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Kor the Nu York Tribune.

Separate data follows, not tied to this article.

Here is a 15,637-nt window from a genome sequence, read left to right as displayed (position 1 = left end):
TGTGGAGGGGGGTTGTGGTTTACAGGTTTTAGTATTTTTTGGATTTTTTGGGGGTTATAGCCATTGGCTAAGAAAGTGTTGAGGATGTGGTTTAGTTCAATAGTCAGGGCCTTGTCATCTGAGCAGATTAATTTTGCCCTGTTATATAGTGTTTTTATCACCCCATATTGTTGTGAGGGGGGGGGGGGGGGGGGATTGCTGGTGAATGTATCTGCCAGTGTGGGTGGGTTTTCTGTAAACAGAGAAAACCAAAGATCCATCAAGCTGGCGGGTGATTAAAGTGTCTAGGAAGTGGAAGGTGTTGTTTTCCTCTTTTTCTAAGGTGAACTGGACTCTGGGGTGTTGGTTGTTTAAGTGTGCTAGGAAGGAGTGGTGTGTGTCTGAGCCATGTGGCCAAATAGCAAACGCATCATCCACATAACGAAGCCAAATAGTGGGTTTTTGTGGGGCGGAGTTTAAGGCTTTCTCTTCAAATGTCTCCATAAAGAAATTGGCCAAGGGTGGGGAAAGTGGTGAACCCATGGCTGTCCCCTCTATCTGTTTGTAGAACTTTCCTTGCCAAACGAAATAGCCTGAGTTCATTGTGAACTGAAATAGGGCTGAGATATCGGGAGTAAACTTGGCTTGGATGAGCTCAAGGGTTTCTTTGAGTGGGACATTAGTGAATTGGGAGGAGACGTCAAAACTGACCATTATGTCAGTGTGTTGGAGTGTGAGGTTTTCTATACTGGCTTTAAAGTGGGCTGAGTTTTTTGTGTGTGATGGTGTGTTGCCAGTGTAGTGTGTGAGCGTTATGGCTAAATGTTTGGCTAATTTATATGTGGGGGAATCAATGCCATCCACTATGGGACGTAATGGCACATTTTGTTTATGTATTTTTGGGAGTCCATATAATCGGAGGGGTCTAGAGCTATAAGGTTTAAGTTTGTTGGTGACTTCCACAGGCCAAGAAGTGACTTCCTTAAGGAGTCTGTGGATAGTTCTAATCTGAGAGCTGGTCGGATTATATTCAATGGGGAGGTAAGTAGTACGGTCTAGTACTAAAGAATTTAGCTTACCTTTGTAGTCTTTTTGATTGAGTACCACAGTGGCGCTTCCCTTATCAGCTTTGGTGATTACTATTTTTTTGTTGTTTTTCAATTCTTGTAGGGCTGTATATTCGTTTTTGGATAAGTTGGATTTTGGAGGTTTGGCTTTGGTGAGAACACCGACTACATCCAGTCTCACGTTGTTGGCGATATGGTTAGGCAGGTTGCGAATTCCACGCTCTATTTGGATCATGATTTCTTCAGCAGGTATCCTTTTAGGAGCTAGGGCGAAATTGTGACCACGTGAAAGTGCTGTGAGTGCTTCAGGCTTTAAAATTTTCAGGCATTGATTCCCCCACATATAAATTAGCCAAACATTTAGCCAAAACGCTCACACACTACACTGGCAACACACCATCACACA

WESTERN ADVENTURES. Being Lost?Rough Roads? Fording a Eiver by Night, &c. Lost '?Wh,, has not been lost? Probably not one man of country growth in a hundred has es? caped the experience: and of all the feeiings to which unfortunate humanity is liable, few I ima? gine arts le-s to be envied. The Sun has strayed to the wrong side of the heavens?the river runs up-stream. The fence is the wrong side of the road?the road itself has capped head for tail? the very tree, are wrong-all as if the man had Slept awhile and waked up in the wrong world. Manv a time in such case, among the sunny hills of New-England, have I suspected that I myself had been swapped away for some other urchin by mistake, and been fain to prick myself with a pin to test the question of identity. But in New England, such mistakes soon had their end. The road followed solved the mystery; or some field, or house, or known token, brought the wanderer to some, place and dispelled the hallucination.? Not in the wild West; there the lost wanderer runs into perils of which the uninitiated little dream The traveler rides up to the settler with ??How far to the next settlement?" 'Twelve miles.' ''Direct mad?" 'Yes.1 "No turning off?" ' No?keep straight ahead.' Cheered by the point and precision of the direction, he pushes on. Tiie road is evident, arid nothing can be plainer than thai the man who directed him w a man of intelligence?one who knows what he is about. In the midst;of the eulogy, thus pouring forth on the heart of the squatter, the road forks; and not a mile from the jdace of inquiry. Wrath and perplexity lake a round of fisticuffs in his bo? om, and then he concludes to go on: for. after all, thev way come together again. Soon a field suddenly meets birn.nnd the road grows gradually dimmer as he courses along the fence, in the hope of roming on to the old track again. He follows the fence a mile or so, and then meets what must be the road. The direction is right; it leaves mm field for the prairie, and besides there is none oth< r. With a good heart he puts forward, and riot until he has traveled some three or four miles, fat from man or his dwelling, does lie perceive that his road is actually leaving him. Dimmer and dimmer it grows. Here part of it runs round a slough; nor does it all seem to come back again. Then tt new track has been made to avoid -omo impediment, and it threatens always to he - now track?every now and then a part (if his road runs "ill" across the prairie, till all at once th< whole road has actually left him. Some few tracks seem to keep on, but nothing like a road, ft; the mean time night comes on, and happy i; he if it be not a cold or stormy one; and though h< puts forward with what speed he can muster, ii what he judges to be the proper direction, yf Night settles down, and finds him trackless am guideless in the great ocean of land. Hills ris? out of the plain in every direction; and grove; cloaked in shadows almost reveal themselves til obscurity has swallowed till the universe but tin stars, and he alone lives t<> gaze at them. ! But where will he go ? Let any man start with j out any object to guide him, in the doterniinatio | to proceed in a straight line, and he will com j around upon Iiis own track in a short time, have made some experiments, and never knew th man who could proceed in a direct line without . guide, for the distance of six rods. Where, thoi should a man on a prairie, in a cloudv nigh: without road, wander? After a sufficient numbe : of (gyrations, and sufficient fatigue, the travclr > concludes to tie up to a bush, if he ran find one ? and if he has a match, to kindle a fire of prairi ' .Truss, if nothing else offers, for the sake of com puny?or, in want of both, to hold his horse h I the bridle, and catch a little broken, cold, dew j ??loop, in the intervals of the wolves' howling, am j wait the light fin- further wanderings; and at a' sufficiently rational intervals to curse the stupidit of tin* man who could so badly direct him. 1. truth, 1 think this business of highway directio has never yet received iL-? share of attention, no where meet with any book on the subject whereas it should be subjected to rules, and taugh. | hoys as regularly as catechisms, with diagrarm ? Most people direct, a stranger as if they suppose, i him a< well acquainted with the road as then ? selves; and the result is, thai a man might as we ] ?? right and loft" a sufficient number of times, as i dancing, and then go on, as to ask his way i ninety-nine people out of every hundred he meot Being at Milwnkic the frost season, and havin; boon nicely shaken and chururd on the way ou' 1 made special inquiry for a smoother passag? back- On this subject I had the care to secur< the opinions of' some dozen people that had bee: out t>> the centre of Wolworth County, who, to a man, represented that as a prime road, and oven way worthy to be traveled. Cheered bv such as? surances, I -ot forward. Mile after mile, as wc ? lodged stumps and stones with even' now and i then a whirl in a hole, well nigh deep enough to upset us, did 1 wonder when' the good road was, bur. concluded it must be after emerging upon the I prairie. Accordingly of the first man 1 met I asked tho distance out. of the woods. "Eight miles."! ?vii- the consoling reply. While 1 was meditating upon the interminable length of eight miles, the -horses gave a snort and came to a dead stand.? I here lava -lough, wide, black, and deep as a little Acheron. On the opposite side there bris? tled a row of slumps, of such remarkable ferocity of appearance, a, to bid defiance apparently to <-xit. there was-nn dodging?trees and hushes. I and deeper mires ,m each sui,. [cf, no alternative. After suitable coaxing, the team plunged in.? Whether or no it found any bottom, I ncverascer tained; but tun inclined to suppose it was passed, i ?s Satan passed Chaos? ?' Wim twaii, or bands; or wings, pursues his wav An?i swims, or sinks, or wades or creeps or riles." At any rate, they came out as nicely plastered with mud as you will see a swine on a summer's day. Nor had I time to congratulate myself ?,, j my escape, bet?r?- another presented, as like us a bean to its brother. But the prairie was finally passed; not so hurriedly the end of the bad road. 1 kept no 'count of the -loughs we passed; ot all sizes; nor of the mites of marsh and stubborn mud we dragged through; but this 1 will say, that for superlative meanness, of all the roads I ever passed, none can for a moment compete with tho road from Milwakie to the centre of Woolworth; always excepting the corduroy opening from De? troit to xpsilunti ot former daw-. The evening found us at Spring i'raiie; u little, rolling dry spot of earth, of exquisite beauty?sprinkled all -?ver w ith dwellings, and full of luxuriant grain ; I which, with the "grass m the greenness of Jane, waving in the breath of evening, and gilded with the long rays of the setting sun, presented . spot that seemed indeed of another planet-a little stray islet of a better world! 'Happy people, d#se Spring pmirie folks,' thought I. Having had much luxuriant experience in mud navigation, niv first care was to address myself to a group of men and inquire the road for the future. With a lu-rubrious shake of the head one of them told me :hat fi?r seven miles to come there was now and hen a drv spot sticking; out of the marsh, hut that i worse road there hardly could be. The rest ?himed in, and one told how he got sloughed, with 10 load ; and others of narrow escapes, till my mind ivas fairly made up for the worst. As we passed ?Ii, and crossed now and then a wet spot of little Kite. I did not cease to io?k for the- horror? in ?tore, until a huge tavern and a rising court -house old me we were indeed at Elk Horn. I philoso diised. and discovered that all these people were loncsl : hut that the first lived in the woods, and 11 them a road that could be passed was a good ?tie; while the others lived on a smooth prairie, ind to them a little inequality was a fearful obsta ?|e. I repeat it?were I to take to pedagogy. ! would give weekly lessons on highway direc? tus. But I am to record an adventure that did not row out of misdirection, the details of which if jr?t interesting to readers, irere certainly so to the larties concerned. Years agor.e, when Indians .vere plenty, and white women were not, in these ?arts, my friend Ralph and I had been out in the egions of Sugar River for a hunt. After wander tig sufficiently, and shooting sufficiently, and <ee ng merrv deer which we dkl not shoot at, we started or home. Jt was late in October, and tin- (Lay. hurt at. best, threatened to be -honor still for us. ['he clouds, which had been growing dark and de ermined, liegan tu pour down rain in heavy, sleety' 'rops; and before we could reach Rock River, vhich we had to cross, night had fairly set in.? Vc gave ourselves no great uneasiness, however, s we had left our canoe snugly tied by the bank. .1 the morning. But oh reaching the spot, what vas our consternation to perceive it gone ! W e rawled through the bushes, up and down the tream, and felt for it, for seeing wes well out of he question, but ill vain. Gone it was, and some ?d-hide had got it, down whose throat we did not brget to wish it. But wlmt was to be done?? .'mss we must?then: was 110 shelter near us, ex ept the skies, and they seemed at this juncture I ?articitlarly leaky and cullender-dike?and as to i idling for a canoe it wus mere expense. There vas a ford near, where teams had crossed in the iimtner; but the water was rather high, and pos ibly cold. It was our only resource, however, and o it we took ?urselves. By this time the rain was tulting its merriest. The wind blew a stiff tune, uid us to seeing, the best that could be done at. it vas to look on shadows, and rather dark ones too. j I'he riv er was about forty rods wide, and ran as Rock .liver always does, as though in a luirry. We. found j he road, however, and began to shape our course. I Vny one who has looked long and steadily for an j 'bject, and just as he is about to discover it has a ' ihn come over his wye, can guess how long it took I o see any object by wIhcIi to shape our course ! (.cross the river; tuid inasmuch as the ford was a ittle crooked, some such guide seemed convenient. I Vt last a whitish spot seemed to appear, which j night be the road on the other side. We started , ti, hut the fog- was thicker near the surface of the 1 water than on the bank, or I had been deceived ; or I could no where discern any thing but the larknesrt. The water too was getting surprisingly leep, and nil at once wo were getting up to our inns. " How deep did you call this ford ?*' said italph. ' About three feet,' said I. " Then they nust be India Rubber ones," said he. " We are oo far up-stream," said my friend. ' Wo are loo ow.' said I. " Certainly too low for this depth of vater," said Ralph, ' But what can be done ?? To swim with a gun and bag of game is not so asv. in so swift and cold n stream. Let us try it ligher up,' said I. But to walk up-stream in four did a half feet water with all Rock River crowd tig you down stream, with no foot-hold but loose 'ravel stones, is easier thought than done. So we timed back, and regained a shoaler spot; and laving traveled up a piece tried it again. " We ire too high up, I t-ll yon," said Ralph, as he dunged again into water to his chin. In short, we tried it up-stream and we tried it down -tream; til! neither of us had any very clear con ?option of our whereabout*. Ralph declared the river was running the wrong way. ? Lot us call a ?ouucil of war," said 1. " Present, captain and j irst lieutenant,7' said my friend. Now fur once. dear reader, imagine yourself ;? jj,^ rnids>t of a j river of an uncertain depth, in tin Ortolie,- night : ! the wind howling and the rain pelting as though the holes in the clouds were the size of hens'eggs, with no very definite ideas of your lotus in quo.? " Let us go back and take a new start."' said Ralph. 'But which shore an* you going for V I inqtiin'd. " The one we came from.'' said he.? ' Doubtful," said I- "I am certain," said he. Now we stumbled ssver rough gravel, then plunged into holes. .Now the river ran like a mill race, and then held up as if for n fresh start, while Ralph whistled and sung alternately, as he had nwrr or less bn*ath to spare. At last we were among the bushes, and in a few moments had struggled by dint of crawling and pulling through the long1 grass, upon the bank, and with no little ado found. the mad that crossed the ford. " Her* is at it again/' said Ralph, as he dashed into the stream once more, ' But 1 think we are on the right bank already.' said 1. Nothing would however convince him: and not until 1 absolutely refused to follow, j would in- consent to give it up and take the road, which soon brought us to our divor. Nor would Ralph yield the point that night, that the cabiu had either lavn moved to tiie. wrong side of the river, or that the river itself had turned to running up-stream. J. A. W. Massachusetts Remtk.vtiaky.?The numlier of convicts in this prison on the 30th of.Sept. last, is stated iu the report of the Inspector t?> have been 331. Of these, 131 were received during the Th '"~'an,i in lh'' *w time 122 were discharged. , * ''^peuses of the Prison